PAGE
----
The Miami Dolphins have given a full embrace of a Senate plan that would help the team renovate its stadium, even as a much different House plan has stalled in the committee process.
The bill, SB 306, cleared its final committee Thursday and heads to the floor next. It would require the Dolphins to compete with other sports teams for a state tax break of up to $3 million per year. Teams would compete for a pot of $13 million in tax breaks, and would be ranked based on potential economic impact.
The House version of the bill does not include those provisions, and has stalled for the last two weeks. The chair of the House Budget committee has no plans to hear it anytime soon. If the House decides to spike the bill, the Dolphins' efforts at a taxpayer-supported stadium upgrade could die in Tallahassee.
Though the Senate version has additional stipulations that are not in the House bill (which offers a carve out specifically for the Dolphins), the team has embraced the bill that’s currently moving.
“We’re appreciative of the efforts that continue to move this forward,” said Dolphins CEO Mike Dee, who has traveled to Tallahassee for each of the bill’s seven committee stops in the Legislature.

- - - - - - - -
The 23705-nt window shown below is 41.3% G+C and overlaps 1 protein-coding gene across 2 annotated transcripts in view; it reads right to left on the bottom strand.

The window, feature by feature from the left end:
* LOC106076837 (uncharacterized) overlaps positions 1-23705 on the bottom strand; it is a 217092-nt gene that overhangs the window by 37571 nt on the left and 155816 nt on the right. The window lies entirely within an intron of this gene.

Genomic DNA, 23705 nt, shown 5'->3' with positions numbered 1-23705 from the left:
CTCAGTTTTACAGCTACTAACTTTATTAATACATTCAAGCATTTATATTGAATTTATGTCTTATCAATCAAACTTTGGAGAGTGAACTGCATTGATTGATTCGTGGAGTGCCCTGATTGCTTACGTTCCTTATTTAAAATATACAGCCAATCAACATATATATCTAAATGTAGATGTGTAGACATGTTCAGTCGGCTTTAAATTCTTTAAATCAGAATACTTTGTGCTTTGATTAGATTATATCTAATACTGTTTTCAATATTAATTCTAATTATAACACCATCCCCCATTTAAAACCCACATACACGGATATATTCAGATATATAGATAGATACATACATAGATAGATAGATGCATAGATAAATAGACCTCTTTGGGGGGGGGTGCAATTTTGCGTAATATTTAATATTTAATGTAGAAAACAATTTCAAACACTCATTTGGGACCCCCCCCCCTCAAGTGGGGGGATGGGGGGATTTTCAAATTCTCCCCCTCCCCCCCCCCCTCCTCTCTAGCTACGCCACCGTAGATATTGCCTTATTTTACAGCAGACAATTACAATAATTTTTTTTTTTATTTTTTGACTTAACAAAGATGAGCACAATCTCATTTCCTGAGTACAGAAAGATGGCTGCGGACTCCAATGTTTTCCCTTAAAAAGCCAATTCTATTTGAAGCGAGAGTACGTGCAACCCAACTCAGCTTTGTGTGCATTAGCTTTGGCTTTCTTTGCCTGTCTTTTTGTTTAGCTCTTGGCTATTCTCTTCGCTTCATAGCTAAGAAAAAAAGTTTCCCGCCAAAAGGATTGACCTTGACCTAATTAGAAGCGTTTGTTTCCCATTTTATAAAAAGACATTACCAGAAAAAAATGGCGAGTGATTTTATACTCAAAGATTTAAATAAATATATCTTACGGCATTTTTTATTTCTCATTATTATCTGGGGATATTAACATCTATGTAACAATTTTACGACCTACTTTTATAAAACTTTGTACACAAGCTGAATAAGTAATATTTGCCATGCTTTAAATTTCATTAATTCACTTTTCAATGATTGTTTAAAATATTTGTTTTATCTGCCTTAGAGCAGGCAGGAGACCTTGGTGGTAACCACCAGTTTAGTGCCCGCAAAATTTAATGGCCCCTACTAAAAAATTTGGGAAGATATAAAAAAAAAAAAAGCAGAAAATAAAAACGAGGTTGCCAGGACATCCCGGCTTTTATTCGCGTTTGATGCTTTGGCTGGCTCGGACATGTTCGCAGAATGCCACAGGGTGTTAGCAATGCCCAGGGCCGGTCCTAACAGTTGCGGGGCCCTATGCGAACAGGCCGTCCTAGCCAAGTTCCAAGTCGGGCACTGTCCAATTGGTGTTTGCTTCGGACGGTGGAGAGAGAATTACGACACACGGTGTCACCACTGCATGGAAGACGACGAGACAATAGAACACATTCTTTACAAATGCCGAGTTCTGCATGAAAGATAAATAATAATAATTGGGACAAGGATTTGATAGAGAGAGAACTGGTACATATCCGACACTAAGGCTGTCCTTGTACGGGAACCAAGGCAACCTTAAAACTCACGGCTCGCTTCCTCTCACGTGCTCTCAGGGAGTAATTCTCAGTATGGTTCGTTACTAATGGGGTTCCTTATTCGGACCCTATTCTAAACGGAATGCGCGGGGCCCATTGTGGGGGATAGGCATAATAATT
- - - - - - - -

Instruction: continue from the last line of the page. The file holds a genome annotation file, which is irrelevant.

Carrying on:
While requiring competition for state tax breaks, the Senate bill still offers a carve out for Miami-Dade to raise its mainland tourist tax, potentially bringing in tens of millions of dollars for the team to rebuild its stadium. The tourist tax dollars could help the team generate up to $289 million while the state tax break could bring in $3 million annually for several years, according to an agreement with the county. The team’s stadium renovation could cost more than $350 million, and the Dolphins have agreed to pay back some of the tax dollars used for the project.